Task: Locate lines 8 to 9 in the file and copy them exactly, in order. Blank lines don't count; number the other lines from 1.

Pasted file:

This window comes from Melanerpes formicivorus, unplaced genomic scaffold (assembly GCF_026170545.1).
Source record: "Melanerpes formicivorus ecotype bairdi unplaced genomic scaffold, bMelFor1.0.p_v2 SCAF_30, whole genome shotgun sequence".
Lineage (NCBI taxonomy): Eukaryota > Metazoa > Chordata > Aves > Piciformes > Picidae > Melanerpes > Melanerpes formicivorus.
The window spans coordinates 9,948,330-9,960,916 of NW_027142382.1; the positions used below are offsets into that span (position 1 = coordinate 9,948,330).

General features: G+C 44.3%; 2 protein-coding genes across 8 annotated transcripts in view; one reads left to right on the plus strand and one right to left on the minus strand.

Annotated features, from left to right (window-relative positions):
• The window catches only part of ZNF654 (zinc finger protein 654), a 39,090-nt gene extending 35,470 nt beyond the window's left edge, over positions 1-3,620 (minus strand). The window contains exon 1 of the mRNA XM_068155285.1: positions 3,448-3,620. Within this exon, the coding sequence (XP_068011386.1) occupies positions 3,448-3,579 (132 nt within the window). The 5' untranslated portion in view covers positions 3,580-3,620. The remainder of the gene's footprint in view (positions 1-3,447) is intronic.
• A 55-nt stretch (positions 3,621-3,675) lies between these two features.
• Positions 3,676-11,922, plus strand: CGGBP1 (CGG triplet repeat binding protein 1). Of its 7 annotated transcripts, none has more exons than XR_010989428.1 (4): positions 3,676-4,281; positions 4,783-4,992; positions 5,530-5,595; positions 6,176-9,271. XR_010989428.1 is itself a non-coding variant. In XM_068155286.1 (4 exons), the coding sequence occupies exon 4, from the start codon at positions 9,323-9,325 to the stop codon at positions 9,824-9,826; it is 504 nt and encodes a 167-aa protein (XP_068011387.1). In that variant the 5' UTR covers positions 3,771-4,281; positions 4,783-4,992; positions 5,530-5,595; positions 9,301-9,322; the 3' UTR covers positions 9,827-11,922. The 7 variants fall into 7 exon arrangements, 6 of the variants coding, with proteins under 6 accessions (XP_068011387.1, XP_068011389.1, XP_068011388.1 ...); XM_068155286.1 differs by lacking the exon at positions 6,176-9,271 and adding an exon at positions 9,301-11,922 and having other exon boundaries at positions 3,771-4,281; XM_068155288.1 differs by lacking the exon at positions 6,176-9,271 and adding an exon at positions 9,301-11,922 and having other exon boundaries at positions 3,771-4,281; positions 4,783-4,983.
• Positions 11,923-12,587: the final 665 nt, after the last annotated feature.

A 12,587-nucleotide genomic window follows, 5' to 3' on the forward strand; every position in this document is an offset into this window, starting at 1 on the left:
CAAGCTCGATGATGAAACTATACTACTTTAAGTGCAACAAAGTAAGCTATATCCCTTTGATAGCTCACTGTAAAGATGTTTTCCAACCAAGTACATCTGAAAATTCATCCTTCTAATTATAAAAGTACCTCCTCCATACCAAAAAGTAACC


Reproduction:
• A 55-nt stretch (positions 3,621-3,675) lies between these two features.
• Positions 3,676-11,922, plus strand: CGGBP1 (CGG triplet repeat binding protein 1). Of its 7 annotated transcripts, none has more exons than XR_010989428.1 (4): positions 3,676-4,281; positions 4,783-4,992; positions 5,530-5,595; positions 6,176-9,271. XR_010989428.1 is itself a non-coding variant. In XM_068155286.1 (4 exons), the coding sequence occupies exon 4, from the start codon at positions 9,323-9,325 to the stop codon at positions 9,824-9,826; it is 504 nt and encodes a 167-aa protein (XP_068011387.1). In that variant the 5' UTR covers positions 3,771-4,281; positions 4,783-4,992; positions 5,530-5,595; positions 9,301-9,322; the 3' UTR covers positions 9,827-11,922. The 7 variants fall into 7 exon arrangements, 6 of the variants coding, with proteins under 6 accessions (XP_068011387.1, XP_068011389.1, XP_068011388.1 ...); XM_068155286.1 differs by lacking the exon at positions 6,176-9,271 and adding an exon at positions 9,301-11,922 and having other exon boundaries at positions 3,771-4,281; XM_068155288.1 differs by lacking the exon at positions 6,176-9,271 and adding an exon at positions 9,301-11,922 and having other exon boundaries at positions 3,771-4,281; positions 4,783-4,983.